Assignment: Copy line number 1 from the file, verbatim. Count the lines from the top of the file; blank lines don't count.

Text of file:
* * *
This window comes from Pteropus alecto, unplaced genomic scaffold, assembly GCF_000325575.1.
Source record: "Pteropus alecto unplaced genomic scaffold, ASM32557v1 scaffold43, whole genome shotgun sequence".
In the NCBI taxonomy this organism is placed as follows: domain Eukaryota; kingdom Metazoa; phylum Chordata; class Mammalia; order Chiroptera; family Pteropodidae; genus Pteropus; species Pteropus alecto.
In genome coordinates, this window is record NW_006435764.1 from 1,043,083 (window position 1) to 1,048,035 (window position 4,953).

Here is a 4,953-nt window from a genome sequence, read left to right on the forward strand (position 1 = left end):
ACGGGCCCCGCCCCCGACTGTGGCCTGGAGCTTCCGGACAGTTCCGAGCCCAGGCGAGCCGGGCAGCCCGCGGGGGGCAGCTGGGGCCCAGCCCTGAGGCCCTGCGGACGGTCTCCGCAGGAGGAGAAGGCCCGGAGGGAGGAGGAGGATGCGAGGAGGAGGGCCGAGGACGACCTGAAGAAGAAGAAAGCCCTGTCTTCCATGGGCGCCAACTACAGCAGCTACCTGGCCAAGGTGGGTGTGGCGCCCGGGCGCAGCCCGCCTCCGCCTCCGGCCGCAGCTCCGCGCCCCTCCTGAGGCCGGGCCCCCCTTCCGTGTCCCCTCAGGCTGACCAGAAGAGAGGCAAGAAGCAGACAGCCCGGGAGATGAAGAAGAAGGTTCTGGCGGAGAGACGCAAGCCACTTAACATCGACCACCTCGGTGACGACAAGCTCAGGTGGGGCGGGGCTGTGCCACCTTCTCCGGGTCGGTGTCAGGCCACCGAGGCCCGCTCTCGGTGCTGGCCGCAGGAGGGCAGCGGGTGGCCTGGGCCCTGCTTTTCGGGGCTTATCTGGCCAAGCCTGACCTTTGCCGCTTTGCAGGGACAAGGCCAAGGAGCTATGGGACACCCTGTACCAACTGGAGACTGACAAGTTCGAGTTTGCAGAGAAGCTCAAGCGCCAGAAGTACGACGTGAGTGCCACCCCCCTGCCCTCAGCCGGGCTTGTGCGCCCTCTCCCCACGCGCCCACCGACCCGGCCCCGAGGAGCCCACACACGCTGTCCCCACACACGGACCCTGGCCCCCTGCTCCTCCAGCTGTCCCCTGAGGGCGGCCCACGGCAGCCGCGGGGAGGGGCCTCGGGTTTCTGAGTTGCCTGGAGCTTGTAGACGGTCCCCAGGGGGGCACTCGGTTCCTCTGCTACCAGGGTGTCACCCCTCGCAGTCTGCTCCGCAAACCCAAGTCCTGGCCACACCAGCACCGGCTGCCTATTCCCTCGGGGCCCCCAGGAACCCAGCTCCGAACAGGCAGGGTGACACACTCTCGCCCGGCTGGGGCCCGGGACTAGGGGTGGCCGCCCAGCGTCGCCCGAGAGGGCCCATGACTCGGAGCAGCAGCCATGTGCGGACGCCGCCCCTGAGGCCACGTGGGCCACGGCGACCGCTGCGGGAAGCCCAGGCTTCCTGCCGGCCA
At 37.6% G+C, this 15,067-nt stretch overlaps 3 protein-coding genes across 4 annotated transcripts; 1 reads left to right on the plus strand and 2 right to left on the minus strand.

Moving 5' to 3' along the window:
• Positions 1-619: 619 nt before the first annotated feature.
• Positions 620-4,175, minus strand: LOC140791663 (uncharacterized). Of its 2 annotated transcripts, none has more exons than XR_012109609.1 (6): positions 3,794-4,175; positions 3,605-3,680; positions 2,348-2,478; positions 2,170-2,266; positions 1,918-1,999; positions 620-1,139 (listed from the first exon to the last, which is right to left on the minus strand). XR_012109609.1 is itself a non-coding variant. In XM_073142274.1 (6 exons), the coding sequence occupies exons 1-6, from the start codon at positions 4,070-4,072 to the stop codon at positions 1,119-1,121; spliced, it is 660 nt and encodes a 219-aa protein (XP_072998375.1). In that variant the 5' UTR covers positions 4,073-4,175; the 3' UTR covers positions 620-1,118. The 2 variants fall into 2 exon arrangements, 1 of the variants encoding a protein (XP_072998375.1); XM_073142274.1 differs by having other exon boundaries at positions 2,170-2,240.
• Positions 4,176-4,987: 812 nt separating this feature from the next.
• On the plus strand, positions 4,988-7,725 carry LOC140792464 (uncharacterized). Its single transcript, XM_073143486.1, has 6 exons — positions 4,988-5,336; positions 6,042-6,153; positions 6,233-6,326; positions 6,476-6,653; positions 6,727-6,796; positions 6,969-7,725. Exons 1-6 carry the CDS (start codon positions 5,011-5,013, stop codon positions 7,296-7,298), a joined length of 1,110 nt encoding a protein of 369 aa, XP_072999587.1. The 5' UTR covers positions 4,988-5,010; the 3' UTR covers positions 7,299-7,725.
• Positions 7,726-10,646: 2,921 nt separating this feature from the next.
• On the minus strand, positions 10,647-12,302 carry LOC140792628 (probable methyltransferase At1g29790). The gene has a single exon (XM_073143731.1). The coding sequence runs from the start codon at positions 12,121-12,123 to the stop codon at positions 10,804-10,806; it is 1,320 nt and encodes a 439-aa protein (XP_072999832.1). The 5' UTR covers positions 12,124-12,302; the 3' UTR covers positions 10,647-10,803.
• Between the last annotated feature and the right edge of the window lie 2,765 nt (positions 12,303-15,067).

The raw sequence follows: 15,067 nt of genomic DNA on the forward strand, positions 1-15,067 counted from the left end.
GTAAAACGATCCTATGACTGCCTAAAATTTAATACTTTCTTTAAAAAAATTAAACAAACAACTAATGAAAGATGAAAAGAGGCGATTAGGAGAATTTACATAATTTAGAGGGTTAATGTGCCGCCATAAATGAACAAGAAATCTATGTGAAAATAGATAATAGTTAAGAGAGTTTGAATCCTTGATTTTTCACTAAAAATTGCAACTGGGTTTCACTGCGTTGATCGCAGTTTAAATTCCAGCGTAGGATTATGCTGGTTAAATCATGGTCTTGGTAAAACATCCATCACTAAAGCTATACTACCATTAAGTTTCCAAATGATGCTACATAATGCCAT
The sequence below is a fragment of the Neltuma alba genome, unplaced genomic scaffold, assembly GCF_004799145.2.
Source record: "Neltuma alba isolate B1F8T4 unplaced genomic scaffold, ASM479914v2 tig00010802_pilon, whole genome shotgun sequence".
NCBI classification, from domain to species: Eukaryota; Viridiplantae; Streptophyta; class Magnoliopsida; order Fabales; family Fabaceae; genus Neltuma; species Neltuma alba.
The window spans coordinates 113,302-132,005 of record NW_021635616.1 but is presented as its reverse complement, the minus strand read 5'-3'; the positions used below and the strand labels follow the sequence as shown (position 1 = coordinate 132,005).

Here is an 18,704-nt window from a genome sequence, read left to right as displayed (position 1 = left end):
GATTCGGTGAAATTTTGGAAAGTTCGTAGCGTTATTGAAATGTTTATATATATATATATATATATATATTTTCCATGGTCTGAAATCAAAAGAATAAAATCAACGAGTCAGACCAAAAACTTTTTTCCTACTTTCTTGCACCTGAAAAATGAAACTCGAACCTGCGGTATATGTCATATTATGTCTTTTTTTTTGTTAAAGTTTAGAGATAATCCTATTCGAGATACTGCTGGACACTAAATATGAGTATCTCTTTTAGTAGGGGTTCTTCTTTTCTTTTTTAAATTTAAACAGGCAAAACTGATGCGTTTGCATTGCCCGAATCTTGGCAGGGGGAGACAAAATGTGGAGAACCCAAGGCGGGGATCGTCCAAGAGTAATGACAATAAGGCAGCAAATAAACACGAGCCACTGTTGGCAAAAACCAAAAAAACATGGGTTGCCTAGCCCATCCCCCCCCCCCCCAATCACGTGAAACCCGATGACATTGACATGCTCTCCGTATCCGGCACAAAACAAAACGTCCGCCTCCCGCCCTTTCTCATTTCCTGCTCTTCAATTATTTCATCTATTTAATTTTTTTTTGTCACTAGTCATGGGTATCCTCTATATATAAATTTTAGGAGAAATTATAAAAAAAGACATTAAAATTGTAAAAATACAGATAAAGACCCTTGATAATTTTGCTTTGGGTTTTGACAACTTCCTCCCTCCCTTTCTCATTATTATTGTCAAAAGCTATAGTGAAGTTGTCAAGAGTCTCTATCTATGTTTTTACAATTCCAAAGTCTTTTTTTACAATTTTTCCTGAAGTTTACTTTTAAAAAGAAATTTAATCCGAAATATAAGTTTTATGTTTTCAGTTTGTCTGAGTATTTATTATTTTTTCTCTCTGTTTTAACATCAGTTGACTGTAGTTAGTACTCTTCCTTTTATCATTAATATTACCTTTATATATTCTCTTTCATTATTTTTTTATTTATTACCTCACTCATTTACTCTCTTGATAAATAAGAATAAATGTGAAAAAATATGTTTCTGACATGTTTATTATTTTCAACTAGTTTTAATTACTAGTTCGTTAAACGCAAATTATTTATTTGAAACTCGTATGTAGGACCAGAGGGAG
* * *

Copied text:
This window comes from Pteropus alecto, unplaced genomic scaffold, assembly GCF_000325575.1.